Surgery is one of the key tools that we use when we’re trying to cure prostate cancer when it’s localized, or just starting to spread. But if it’s too advanced, meaning, spreading to the lymph nodes, we usually don’t recommend surgery. So, surgery is usually used for curative intents, although there is a trial ongoing now, looking at the same question of, is adding surgery to systemic therapy helpful in terms of long-term cure rate, in terms of decreased side effects later, and local symptoms later?

And so, we are asking that question. That is one of the ongoing clinical trials that we’re looking at right now, as a group.

Surgery is terrific. Radiation is terrific. Really working with your team to understand for you, what are the side effects that you would undergo? What are the risks and benefits of each modality that you would like to, or that you’re willing to tolerate? And so, I think the differences between surgery and radiation, for curing patients, are really something that you need to discuss with your provider. The risk of erectile dysfunction, the risk of the local symptoms from the radiation, the risk of having bleeding from your bladder, the risk of bowel problems. Those are all things that that you – urinary incontinence – that you need to discuss with your physician.


What are other options that are available now, for patients?

Dr. Paller:                   

For curative intent, the main two treatment options are surgery, radiation. Many people for very localized disease are trying other therapies, such as cryotherapy, and more focal therapies. But really, for curative, the standard is surgery or radiation. And as it gets more advanced, circling back to advanced prostate cancer, we are learning that combination therapy is better. So, adding pills like abiraterone, adding systemic therapies, help patients do better.

So, there’s a big, long list of therapies upfront that we use for metastatic hormone-sensitive prostate cancer. There’s abiraterone, there is apalutamide (Erleada), there’s enzalutamide, and now, darolutamide (Nubeqa).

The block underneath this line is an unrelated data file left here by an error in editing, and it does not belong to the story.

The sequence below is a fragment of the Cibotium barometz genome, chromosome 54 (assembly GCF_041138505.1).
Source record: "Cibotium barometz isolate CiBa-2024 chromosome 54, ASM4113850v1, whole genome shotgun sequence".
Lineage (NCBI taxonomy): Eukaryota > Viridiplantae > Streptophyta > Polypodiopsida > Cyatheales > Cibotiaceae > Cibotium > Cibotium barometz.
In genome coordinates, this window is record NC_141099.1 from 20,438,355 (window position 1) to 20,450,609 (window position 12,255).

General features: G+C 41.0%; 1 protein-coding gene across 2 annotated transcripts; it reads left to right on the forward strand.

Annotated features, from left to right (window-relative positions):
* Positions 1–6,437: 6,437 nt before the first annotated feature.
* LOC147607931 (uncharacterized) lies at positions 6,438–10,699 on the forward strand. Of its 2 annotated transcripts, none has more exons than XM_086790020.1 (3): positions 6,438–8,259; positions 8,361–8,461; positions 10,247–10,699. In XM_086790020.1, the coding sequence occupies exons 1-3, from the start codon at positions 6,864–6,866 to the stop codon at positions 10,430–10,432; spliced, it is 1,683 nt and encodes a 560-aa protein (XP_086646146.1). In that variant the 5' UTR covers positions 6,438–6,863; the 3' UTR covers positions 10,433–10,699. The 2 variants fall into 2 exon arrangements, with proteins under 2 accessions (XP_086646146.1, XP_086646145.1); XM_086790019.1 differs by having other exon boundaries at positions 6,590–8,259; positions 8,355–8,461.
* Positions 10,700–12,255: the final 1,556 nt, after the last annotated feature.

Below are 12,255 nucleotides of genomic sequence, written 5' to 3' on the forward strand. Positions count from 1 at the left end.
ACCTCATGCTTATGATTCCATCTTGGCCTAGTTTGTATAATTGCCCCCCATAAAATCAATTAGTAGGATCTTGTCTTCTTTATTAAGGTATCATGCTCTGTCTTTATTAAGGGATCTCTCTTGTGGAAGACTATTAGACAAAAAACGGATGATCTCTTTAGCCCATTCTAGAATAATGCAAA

And in fact, in fit patients that can tolerate chemotherapy for metastatic high-volume prostate cancer patients, we always recommend triple therapy, either with abiraterone, docetaxel, and ADT, or with darolutamide, docetaxel, and ADT, and these patients really seem to do better for longer. The other thing I would add is the PEACE-1 trial, which looked at abiraterone and docetaxel, found that patients would do best by adding growth factor support. And so, that is recommended.

The other thing I want to point out to patients is, I know we’re all eager to get started when we find out we have a diagnosis of metastatic prostate cancer, but sometimes, these therapies are quite tough on the system when you have a lot of cancer in your body, and my recommendation to everybody is, one thing at a time.

So, start the hormone therapy and wait at least 30 days, and in fact, in the PEACE-1 trial, they waited 45 days, right? That allows the testosterone levels to fall, it allows you to adjust to the side effects of hormone deprivation therapy, and it allows your body to be ready for the next line of therapy. And you can add the ADT to second line, such as abiraterone or daro during that time, but not adding the chemo all at once, that really makes a difference.

I find, unfortunately, when patients and their providers don’t follow those strict criteria, as they did in the trial, meaning they start chemo and abiraterone and ADT on day one, the levels of chemotherapy get higher in the bloodstream because testosterone regulates that, and we’ve published on that before. And they end up with terrible side effects from the chemotherapy, such as neutropenic fever, which means you end up in the hospital with a bloodstream infection and a fever, and more neuropathy, meaning numbness and tingling in your hands and feet.

And so, I really caution people to spread those therapies out over the first 90 days, and you’ll do better in terms of side effects, and just as well in terms of overall survival.


Where does hormonal therapy fit into the treatment options, and have there been any advances in hormonal therapy?

Dr. Paller:     

Yes. So, hormonal therapy is the mainstay of how we take care of prostate cancer patients, whether we do this with surgical castration, which is not done very often anymore, or we do it with an LHRH agonist, or we do it with an LHRH antagonist. So, that means that we can do it with medicines that block the signaling, but that tells your body to produce testosterone in various ways. What’s really neat is we’ve made advances, that there are now oral options for some of these therapies.

In particular, there’s a new therapy called Orgovyx, or relugolix, that is an oral LHRH antagonist that locks testosterone and allows us to stop prostate cancer growth. In addition, there are a variety of LHRH agonists that can be given as subcutaneous shots. 


Dr. Paller, let’s talk about what goes into deciding on a treatment path. First, what testing helps you understand the patient’s individual disease?

Dr. Paller:                   

Great question.

When I meet a patient, we talked about a few variables. First is, how do they feel? Are they in pain? Are they losing weight? Are they fatigued all the time? Are they able to do things that they enjoy, or not? So, that’s the most important, in terms of, how do they feel, and what are their symptoms?